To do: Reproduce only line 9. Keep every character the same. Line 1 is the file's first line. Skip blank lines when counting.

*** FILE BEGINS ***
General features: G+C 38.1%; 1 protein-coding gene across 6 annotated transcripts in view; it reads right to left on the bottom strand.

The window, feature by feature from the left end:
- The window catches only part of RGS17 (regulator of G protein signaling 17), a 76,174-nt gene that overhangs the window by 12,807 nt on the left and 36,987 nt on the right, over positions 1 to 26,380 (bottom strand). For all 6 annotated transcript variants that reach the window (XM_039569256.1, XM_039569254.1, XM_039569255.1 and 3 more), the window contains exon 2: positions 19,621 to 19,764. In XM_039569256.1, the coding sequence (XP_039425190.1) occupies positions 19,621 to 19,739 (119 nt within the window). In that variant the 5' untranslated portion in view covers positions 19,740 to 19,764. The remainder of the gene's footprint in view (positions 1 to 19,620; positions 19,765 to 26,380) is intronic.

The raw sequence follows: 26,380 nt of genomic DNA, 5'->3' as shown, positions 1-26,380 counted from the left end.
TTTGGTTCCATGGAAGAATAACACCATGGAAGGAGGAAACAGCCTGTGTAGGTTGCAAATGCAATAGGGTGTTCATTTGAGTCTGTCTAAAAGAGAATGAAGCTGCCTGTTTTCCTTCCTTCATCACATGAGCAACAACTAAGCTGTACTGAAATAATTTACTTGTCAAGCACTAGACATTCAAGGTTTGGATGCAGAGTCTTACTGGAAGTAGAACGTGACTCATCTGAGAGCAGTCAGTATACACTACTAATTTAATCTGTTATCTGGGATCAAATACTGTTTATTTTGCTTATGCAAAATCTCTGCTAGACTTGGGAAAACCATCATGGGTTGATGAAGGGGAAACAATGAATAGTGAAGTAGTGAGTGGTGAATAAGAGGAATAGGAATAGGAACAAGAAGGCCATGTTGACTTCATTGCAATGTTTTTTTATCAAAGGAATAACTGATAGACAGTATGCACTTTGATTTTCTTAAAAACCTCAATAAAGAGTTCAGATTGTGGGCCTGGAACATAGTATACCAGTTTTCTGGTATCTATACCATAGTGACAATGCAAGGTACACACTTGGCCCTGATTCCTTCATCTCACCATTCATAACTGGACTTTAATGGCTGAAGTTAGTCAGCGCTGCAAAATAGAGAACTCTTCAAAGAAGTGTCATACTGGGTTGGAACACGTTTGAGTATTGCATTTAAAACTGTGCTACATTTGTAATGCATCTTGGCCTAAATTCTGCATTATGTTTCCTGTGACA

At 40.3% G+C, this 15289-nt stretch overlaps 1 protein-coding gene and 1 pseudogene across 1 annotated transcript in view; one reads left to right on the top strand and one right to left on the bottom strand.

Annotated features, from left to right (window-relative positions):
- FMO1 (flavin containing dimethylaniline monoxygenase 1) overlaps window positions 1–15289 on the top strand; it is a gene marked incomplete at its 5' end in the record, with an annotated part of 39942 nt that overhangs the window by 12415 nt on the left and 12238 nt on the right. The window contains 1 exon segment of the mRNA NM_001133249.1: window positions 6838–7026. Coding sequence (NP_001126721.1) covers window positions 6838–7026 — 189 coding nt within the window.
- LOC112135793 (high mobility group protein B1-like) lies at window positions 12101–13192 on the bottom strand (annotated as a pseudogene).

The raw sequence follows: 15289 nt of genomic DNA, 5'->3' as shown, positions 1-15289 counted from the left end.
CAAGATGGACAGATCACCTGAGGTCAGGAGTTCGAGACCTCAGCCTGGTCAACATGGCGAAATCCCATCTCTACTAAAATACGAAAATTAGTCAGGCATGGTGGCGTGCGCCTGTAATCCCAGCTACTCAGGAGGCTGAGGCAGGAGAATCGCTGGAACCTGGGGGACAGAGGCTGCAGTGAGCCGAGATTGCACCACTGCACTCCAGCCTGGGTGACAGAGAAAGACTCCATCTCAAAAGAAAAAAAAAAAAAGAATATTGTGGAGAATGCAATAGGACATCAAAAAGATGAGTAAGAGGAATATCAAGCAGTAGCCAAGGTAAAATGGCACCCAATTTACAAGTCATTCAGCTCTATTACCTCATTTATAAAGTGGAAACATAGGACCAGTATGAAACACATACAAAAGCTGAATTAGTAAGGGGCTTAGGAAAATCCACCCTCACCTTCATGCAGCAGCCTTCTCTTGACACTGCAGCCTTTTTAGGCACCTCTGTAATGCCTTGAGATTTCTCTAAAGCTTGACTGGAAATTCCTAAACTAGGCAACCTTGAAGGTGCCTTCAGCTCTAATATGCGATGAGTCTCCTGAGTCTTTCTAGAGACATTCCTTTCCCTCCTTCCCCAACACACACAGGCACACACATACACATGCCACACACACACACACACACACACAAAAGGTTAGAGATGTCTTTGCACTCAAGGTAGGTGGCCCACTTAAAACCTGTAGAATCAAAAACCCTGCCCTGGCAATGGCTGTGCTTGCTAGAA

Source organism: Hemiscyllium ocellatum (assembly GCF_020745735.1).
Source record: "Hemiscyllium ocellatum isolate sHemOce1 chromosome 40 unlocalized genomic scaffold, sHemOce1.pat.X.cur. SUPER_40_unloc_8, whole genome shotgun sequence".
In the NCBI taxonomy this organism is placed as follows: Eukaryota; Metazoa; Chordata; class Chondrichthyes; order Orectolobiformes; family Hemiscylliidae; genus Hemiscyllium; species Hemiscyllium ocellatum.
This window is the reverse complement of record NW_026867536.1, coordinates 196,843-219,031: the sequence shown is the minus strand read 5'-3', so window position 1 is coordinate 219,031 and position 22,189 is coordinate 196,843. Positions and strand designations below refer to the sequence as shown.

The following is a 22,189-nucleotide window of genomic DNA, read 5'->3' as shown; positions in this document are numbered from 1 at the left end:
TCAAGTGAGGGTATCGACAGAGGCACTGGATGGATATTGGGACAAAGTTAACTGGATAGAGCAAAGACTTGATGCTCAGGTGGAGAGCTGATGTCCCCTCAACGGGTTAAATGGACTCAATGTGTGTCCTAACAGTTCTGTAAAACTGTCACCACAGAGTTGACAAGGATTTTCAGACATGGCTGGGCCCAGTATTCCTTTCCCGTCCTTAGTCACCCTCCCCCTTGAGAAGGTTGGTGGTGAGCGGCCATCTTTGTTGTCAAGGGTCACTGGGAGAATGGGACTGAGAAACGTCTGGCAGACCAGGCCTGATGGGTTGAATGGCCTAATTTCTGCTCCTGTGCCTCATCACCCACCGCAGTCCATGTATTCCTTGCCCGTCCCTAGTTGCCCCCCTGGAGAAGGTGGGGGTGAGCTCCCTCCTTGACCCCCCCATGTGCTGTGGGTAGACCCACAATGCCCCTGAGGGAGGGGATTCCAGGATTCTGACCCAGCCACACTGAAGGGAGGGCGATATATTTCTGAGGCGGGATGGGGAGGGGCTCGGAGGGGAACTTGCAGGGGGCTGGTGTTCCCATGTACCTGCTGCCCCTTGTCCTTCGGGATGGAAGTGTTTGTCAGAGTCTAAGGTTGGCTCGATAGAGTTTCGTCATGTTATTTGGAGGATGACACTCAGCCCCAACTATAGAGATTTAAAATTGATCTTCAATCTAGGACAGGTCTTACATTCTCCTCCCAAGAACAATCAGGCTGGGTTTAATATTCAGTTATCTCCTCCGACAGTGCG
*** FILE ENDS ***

- LOC112135793 (high mobility group protein B1-like) lies at window positions 12101–13192 on the bottom strand (annotated as a pseudogene).